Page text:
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Western Fair District

Western Fair Revisited

Anne Brooks

by Anne Brooks, Festival Nomad Correspondent

Western Fair2014 Photo

"Overlooking the Western Fair District"

The Western Fair is a tradition for me and my family.  I have gone to the fair every year since I was quite small.  I love going to the fair; not only do I get to people watch, which is always entertaining but I also enjoy checking out the farm animals,  the handmade quilts, and eating fair food.
My memories of the fair always include the St. Anne's Restaurant booth.  For as long as I  can remember members of my family have volunteered at this booth. My sister and I used to volunteer with my Dad at the booth when we were kids.  It has historically been a place for a lot of farmers, carnies and the general public to go and grab a good meal, unlike a lot of the booths St. Anne's has home made food.  You can order a roast beef dinner, all day breakfast, or a slice of homemade pie. 

If you are ever in the London area during the first two weekends in September, I would highly recommend visiting the Western Fair, its full of great activities and food for the whole family to enjoy.


Western Fair

Gary

by Festival Nomad, Gary McWilliams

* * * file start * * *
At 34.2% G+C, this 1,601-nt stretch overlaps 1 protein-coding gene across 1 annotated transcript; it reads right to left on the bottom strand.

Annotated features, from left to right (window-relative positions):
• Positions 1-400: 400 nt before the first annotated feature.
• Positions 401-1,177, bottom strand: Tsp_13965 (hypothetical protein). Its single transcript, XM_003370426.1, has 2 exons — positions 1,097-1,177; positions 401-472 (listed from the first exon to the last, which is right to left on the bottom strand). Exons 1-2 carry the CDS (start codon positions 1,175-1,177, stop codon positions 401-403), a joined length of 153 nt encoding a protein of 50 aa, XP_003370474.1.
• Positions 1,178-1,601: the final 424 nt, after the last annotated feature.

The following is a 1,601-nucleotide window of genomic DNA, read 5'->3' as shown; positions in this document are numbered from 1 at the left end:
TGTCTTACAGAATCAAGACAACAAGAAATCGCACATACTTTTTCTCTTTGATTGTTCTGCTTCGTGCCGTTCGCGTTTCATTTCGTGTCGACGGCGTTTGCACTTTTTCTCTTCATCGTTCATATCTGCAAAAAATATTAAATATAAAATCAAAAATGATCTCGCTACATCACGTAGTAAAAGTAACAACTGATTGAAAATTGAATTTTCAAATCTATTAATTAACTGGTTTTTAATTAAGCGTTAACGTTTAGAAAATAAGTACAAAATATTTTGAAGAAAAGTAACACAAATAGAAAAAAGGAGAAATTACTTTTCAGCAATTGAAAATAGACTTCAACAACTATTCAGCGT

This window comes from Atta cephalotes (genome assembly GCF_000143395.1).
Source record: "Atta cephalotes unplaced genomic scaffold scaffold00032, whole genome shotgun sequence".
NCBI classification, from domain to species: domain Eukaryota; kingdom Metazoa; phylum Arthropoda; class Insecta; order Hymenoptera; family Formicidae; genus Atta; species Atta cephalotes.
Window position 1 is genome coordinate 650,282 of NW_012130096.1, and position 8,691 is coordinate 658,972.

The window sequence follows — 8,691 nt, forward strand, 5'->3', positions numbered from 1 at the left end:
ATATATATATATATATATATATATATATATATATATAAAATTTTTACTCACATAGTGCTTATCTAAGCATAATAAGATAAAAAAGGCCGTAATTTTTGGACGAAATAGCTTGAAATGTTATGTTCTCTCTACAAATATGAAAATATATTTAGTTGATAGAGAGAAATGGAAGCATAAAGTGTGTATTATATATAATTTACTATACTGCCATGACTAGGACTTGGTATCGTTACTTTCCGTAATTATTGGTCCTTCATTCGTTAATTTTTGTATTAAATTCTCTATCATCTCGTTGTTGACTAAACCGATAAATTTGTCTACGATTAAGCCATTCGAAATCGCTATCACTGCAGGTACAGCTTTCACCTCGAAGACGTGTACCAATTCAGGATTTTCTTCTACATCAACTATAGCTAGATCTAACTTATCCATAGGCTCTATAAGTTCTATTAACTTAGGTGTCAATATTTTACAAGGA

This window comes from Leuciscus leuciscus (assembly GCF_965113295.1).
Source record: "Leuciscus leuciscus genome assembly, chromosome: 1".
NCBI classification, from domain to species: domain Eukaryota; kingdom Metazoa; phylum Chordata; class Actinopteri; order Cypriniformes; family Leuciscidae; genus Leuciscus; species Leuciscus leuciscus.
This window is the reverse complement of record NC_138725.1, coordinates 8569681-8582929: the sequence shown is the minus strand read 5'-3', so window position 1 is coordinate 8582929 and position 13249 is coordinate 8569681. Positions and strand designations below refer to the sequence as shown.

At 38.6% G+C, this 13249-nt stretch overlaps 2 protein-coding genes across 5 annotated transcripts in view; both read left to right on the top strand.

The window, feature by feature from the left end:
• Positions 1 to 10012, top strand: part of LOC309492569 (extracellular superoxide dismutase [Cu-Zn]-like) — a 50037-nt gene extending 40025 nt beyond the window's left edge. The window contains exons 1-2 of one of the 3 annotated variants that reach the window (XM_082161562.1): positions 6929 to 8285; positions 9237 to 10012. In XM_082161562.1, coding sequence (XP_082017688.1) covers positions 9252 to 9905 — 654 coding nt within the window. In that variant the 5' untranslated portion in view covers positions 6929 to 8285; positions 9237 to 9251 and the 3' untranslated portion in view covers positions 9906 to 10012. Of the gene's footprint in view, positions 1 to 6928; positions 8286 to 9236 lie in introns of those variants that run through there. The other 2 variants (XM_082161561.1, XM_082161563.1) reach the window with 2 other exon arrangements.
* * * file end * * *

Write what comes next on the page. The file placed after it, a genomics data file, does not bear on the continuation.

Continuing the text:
The Western Fair District is one of the largest and best fairs in Canada. Last year we had hoped to send a Festival Nomad Correspondent to visit it on our behalf, but unfortunately that didn't work out. This year, however, it was Judi's and my turn. We were very thankful that it turned out that way. The Western Fair District is located in the heart of London and includes various buildings that cater to the numerous activities and events that take place throughout the year. After we had parked out car and entered the fairgrounds the excitement began. The midway greeted us immediately upon entering the Fairgrounds. It  seemed to stretch forever. The sights and sounds drew us into the variety of colourful games and loud music emanated from the exciting rides. We made our way through the twists and turns of the midway where we saw excited kids and parents in long ups waiting to be swirled, twirled and dipped! Out of the maze we enjoyed the various buildings that offered exhibits of vendors, variety of foods, crafts, trinkets. It was here that we started  our search for our contact, Voytek Michalczyk. Our search took us through the maze of buildings to the racetrack side of the fairgrounds. It was a lot quieter here, but still lots of activities. We met up with Voytek by a "bell telephone booth" (pre-arranged) in the back of the main buildings. He was able to share with us some of the exciting adventures that we had yet to discover that day. Our timing was perfect. The high wire act, "The Great Wallendas" was about to begin. This family of talented and courageous high wire walkers delighted and terrified the audience at the same time. We were able to walk all around during their performance and got some amazing "shots". The photos do say a "thousand words" here, amazing! During the performance through the hush of the crowds, you could hear a pin drop in anticipation. Everything at the Fair was well planned. Immediately after the Wallendas performance, a dog show was getting ready to start. Prior to the Dog Show we were able to enjoy some exhibits of other animals, including large camels. The Western Fair grounds are immaculately clean and well organized. A family area and fun kids zone offered tons to see and do. From driving a small tractor through a curved track, to yellow duck races through a water maze. The heritage and good feel of the agricultural component was clearly felt here. Fanshawe Pioneer Village  had a large display with interactive re-enactors, crafts for kids, and demonstrations. As I said, lots to see and do. It was time to make our way back through the buildings, through the twists and turns of midway. To get to the agricultural displays, we needed to head back towards the parking area. This required that we travel under a large bridge. Above us London traffic flowed smoothly!  We had two choices, we could either walk to the Agri buildings or we could take a fun tracctor ride. We decided to walk! Go figure! This building housed livestock (cattle, horses, pigs, chickens, sheep, etc.)  and other agricultural displays. They had new born piglets on show who were squeaking and suckling. Judi got to hold a new born "chick". Although, when we lived on a farm, we had gathered "fresh farm eggs" , feed donkeys and cattle, played soccer with pigs, poor Judi looked terrified when she held this small new born. It's amazing what experiences you never know will come your way, especially at a Fair. In a small stage area, off to the back of the building, a reptile zoo offered allowed visitor to experience learn about the Zoo's these amazing animals. In a larger show arena, an fantastic bare back Arabian Horse trick-riding show was taking place. You might expect to pay a lot of money just to see this part of the show, but as Voytek said to us, the Western Fair District offers a lot of huge amount of value for a "Day at the Fair". We saw a dance competition with proud parents, grandparents and friends cheering the participants on. As night began to close in, we found ourselves standing near the front of the stage where rock group was about to perform. Another Fair "perk" for your moneys worth! We were surprised how great they sounded. But, as the skies grew dark, so did the humongous dark thunder clouds. Reluctantly we decided to take our leave, after spending the entire day at the Western District Fair. We drove home safely with the ever growing storm right behind us. We heard afterwards that the rains held off and everyone had a great night.! What an amazing fun filled day at the Fair!

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